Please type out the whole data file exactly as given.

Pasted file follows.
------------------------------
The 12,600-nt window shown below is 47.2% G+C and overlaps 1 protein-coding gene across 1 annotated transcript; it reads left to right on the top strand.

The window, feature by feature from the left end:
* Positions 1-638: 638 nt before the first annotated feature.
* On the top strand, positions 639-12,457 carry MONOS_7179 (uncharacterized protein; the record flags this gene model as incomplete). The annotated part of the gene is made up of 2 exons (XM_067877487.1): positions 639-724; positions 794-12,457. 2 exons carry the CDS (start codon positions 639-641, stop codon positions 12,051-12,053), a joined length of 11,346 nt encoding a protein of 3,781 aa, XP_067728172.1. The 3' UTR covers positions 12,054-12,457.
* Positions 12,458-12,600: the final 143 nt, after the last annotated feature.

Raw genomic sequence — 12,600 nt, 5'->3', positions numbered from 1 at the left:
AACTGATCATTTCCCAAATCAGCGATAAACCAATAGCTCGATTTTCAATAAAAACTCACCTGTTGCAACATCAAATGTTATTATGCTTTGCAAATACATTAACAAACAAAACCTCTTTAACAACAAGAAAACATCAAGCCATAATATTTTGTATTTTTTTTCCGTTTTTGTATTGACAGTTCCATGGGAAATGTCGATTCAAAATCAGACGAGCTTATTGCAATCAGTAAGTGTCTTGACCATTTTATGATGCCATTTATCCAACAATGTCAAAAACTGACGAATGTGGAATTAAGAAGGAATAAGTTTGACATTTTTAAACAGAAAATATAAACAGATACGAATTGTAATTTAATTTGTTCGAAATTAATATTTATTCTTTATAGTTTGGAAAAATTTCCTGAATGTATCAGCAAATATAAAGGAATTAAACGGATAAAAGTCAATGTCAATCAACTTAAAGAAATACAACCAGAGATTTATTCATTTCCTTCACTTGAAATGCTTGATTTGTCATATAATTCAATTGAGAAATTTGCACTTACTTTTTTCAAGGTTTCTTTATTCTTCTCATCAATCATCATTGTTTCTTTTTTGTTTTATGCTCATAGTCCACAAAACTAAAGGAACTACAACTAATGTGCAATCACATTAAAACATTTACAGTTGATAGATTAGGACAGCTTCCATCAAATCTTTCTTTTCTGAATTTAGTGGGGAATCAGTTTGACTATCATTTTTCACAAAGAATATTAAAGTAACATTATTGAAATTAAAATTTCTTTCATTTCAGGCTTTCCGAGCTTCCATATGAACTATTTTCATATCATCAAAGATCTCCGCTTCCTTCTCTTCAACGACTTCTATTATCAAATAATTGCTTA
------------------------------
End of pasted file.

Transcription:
The 12,600-nt window shown below is 47.2% G+C and overlaps 1 protein-coding gene across 1 annotated transcript; it reads left to right on the top strand.

The window, feature by feature from the left end:
* Positions 1-638: 638 nt before the first annotated feature.
* On the top strand, positions 639-12,457 carry MONOS_7179 (uncharacterized protein; the record flags this gene model as incomplete). The annotated part of the gene is made up of 2 exons (XM_067877487.1): positions 639-724; positions 794-12,457. 2 exons carry the CDS (start codon positions 639-641, stop codon positions 12,051-12,053), a joined length of 11,346 nt encoding a protein of 3,781 aa, XP_067728172.1. The 3' UTR covers positions 12,054-12,457.
* Positions 12,458-12,600: the final 143 nt, after the last annotated feature.

Raw genomic sequence — 12,600 nt, 5'->3', positions numbered from 1 at the left:
AACTGATCATTTCCCAAATCAGCGATAAACCAATAGCTCGATTTTCAATAAAAACTCACCTGTTGCAACATCAAATGTTATTATGCTTTGCAAATACATTAACAAACAAAACCTCTTTAACAACAAGAAAACATCAAGCCATAATATTTTGTATTTTTTTTCCGTTTTTGTATTGACAGTTCCATGGGAAATGTCGATTCAAAATCAGACGAGCTTATTGCAATCAGTAAGTGTCTTGACCATTTTATGATGCCATTTATCCAACAATGTCAAAAACTGACGAATGTGGAATTAAGAAGGAATAAGTTTGACATTTTTAAACAGAAAATATAAACAGATACGAATTGTAATTTAATTTGTTCGAAATTAATATTTATTCTTTATAGTTTGGAAAAATTTCCTGAATGTATCAGCAAATATAAAGGAATTAAACGGATAAAAGTCAATGTCAATCAACTTAAAGAAATACAACCAGAGATTTATTCATTTCCTTCACTTGAAATGCTTGATTTGTCATATAATTCAATTGAGAAATTTGCACTTACTTTTTTCAAGGTTTCTTTATTCTTCTCATCAATCATCATTGTTTCTTTTTTGTTTTATGCTCATAGTCCACAAAACTAAAGGAACTACAACTAATGTGCAATCACATTAAAACATTTACAGTTGATAGATTAGGACAGCTTCCATCAAATCTTTCTTTTCTGAATTTAGTGGGGAATCAGTTTGACTATCATTTTTCACAAAGAATATTAAAGTAACATTATTGAAATTAAAATTTCTTTCATTTCAGGCTTTCCGAGCTTCCATATGAACTATTTTCATATCATCAAAGATCTCCGCTTCCTTCTCTTCAACGACTTCTATTATCAAATAATTGCTTA